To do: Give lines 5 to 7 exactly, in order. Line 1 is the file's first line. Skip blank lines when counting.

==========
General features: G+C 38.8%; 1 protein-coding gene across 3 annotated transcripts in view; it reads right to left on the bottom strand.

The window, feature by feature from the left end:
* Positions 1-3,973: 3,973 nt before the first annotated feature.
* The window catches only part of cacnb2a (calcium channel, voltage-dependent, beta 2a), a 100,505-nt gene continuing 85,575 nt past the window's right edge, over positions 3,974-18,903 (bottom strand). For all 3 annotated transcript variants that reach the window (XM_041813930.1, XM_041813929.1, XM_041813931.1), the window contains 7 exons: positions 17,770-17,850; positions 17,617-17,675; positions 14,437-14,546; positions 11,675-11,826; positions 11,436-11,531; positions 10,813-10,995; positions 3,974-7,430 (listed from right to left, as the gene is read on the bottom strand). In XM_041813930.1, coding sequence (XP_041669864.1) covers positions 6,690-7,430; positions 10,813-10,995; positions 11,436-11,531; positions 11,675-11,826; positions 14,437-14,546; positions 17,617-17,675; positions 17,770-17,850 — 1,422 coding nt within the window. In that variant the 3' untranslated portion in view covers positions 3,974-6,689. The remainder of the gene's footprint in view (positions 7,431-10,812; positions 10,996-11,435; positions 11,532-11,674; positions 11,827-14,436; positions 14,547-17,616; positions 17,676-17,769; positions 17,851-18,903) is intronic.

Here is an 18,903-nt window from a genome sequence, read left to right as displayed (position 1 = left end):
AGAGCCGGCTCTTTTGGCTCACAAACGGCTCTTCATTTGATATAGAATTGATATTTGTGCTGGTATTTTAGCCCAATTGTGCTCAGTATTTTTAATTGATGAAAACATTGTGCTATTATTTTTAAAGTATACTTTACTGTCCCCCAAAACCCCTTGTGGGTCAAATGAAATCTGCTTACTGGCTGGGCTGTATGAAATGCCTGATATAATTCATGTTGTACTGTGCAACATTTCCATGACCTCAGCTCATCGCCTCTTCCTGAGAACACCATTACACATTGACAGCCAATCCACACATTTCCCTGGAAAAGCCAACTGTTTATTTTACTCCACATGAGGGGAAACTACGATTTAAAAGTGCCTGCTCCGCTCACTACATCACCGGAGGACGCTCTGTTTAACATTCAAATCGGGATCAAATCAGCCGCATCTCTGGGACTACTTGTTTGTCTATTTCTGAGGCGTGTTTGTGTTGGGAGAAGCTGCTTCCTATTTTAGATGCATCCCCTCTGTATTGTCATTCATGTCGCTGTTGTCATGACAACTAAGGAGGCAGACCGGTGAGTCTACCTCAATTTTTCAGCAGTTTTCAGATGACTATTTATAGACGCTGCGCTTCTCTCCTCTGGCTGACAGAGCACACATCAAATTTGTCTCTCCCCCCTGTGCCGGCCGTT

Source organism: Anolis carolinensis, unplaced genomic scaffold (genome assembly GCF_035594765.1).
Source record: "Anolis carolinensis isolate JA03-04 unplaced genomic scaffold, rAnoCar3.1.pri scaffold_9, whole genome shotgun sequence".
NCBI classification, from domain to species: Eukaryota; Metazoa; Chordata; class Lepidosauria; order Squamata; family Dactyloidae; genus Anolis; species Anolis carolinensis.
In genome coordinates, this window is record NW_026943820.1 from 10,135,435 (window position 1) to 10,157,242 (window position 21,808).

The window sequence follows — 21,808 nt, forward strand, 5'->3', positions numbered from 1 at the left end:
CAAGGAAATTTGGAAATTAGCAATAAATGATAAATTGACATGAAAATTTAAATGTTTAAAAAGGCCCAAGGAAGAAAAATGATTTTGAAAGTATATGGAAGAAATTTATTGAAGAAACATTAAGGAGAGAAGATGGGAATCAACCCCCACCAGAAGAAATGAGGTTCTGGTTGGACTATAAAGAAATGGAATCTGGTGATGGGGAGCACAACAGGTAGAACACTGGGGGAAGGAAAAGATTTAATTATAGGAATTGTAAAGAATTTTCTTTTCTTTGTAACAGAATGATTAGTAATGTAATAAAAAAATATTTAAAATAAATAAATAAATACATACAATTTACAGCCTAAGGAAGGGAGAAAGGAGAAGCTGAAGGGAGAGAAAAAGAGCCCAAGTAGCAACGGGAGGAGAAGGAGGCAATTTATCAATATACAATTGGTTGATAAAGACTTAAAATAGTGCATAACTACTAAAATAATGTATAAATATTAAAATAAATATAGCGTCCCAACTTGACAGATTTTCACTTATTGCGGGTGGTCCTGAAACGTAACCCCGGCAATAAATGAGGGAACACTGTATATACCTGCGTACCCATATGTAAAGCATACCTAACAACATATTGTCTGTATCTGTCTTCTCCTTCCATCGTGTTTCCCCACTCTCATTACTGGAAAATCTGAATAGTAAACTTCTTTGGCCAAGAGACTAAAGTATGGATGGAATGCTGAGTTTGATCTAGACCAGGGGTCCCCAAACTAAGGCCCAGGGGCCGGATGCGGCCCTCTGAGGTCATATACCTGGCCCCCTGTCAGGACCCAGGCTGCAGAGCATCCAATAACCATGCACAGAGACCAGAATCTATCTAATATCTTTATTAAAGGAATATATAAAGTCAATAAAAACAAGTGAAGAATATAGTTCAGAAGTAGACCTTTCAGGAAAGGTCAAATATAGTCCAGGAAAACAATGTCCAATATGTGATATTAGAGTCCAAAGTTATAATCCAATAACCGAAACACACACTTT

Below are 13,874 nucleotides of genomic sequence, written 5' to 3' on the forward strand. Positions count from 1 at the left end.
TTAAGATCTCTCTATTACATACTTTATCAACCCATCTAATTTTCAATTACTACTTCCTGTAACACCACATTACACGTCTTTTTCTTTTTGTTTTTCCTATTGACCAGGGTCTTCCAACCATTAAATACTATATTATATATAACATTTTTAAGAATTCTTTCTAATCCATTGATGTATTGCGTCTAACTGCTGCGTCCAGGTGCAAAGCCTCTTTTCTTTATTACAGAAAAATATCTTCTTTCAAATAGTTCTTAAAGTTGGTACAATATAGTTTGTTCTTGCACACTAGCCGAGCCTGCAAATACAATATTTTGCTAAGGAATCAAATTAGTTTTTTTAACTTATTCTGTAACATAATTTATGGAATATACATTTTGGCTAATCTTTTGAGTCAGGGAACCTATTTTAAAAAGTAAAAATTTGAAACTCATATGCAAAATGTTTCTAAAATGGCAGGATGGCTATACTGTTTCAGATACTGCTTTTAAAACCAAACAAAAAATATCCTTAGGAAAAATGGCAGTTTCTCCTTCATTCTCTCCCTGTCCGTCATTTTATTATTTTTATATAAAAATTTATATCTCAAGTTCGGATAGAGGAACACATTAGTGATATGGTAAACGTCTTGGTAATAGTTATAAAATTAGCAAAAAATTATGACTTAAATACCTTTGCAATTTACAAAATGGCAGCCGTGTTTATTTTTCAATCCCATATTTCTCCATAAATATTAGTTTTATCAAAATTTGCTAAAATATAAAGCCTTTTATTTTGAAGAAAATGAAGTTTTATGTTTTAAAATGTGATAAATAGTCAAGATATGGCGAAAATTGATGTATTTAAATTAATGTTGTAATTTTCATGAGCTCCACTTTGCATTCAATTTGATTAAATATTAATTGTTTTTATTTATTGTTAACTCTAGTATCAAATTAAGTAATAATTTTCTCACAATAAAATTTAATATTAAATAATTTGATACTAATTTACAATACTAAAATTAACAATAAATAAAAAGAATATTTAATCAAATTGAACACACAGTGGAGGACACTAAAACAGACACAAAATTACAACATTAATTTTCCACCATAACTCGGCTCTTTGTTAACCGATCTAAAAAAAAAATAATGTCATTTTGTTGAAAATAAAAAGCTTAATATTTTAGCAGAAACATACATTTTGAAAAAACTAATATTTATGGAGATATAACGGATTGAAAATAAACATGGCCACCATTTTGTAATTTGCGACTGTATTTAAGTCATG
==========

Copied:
Here is an 18,903-nt window from a genome sequence, read left to right as displayed (position 1 = left end):
AGAGCCGGCTCTTTTGGCTCACAAACGGCTCTTCATTTGATATAGAATTGATATTTGTGCTGGTATTTTAGCCCAATTGTGCTCAGTATTTTTAATTGATGAAAACATTGTGCTATTATTTTTAAAGTATACTTTACTGTCCCCCAAAACCCCTTGTGGGTCAAATGAAATCTGCTTACTGGCTGGGCTGTATGAAATGCCTGATATAATTCATGTTGTACTGTGCAACATTTCCATGACCTCAGCTCATCGCCTCTTCCTGAGAACACCATTACACATTGACAGCCAATCCACACATTTCCCTGGAAAAGCCAACTGTTTATTTTACTCCACATGAGGGGAAACTACGATTTAAAAGTGCCTGCTCCGCTCACTACATCACCGGAGGACGCTCTGTTTAACATTCAAATCGGGATCAAATCAGCCGCATCTCTGGGACTACTTGTTTGTCTATTTCTGAGGCGTGTTTGTGTTGGGAGAAGCTGCTTCCTATTTTAGATGCATCCCCTCTGTATTGTCATTCATGTCGCTGTTGTCATGACAACTAAGGAGGCAGACCGGTGAGTCTACCTCAATTTTTCAGCAGTTTTCAGATGACTATTTATAGACGCTGCGCTTCTCTCCTCTGGCTGACAGAGCACACATCAAATTTGTCTCTCCCCCCTGTGCCGGCCGTT

Source organism: Anolis carolinensis, unplaced genomic scaffold (genome assembly GCF_035594765.1).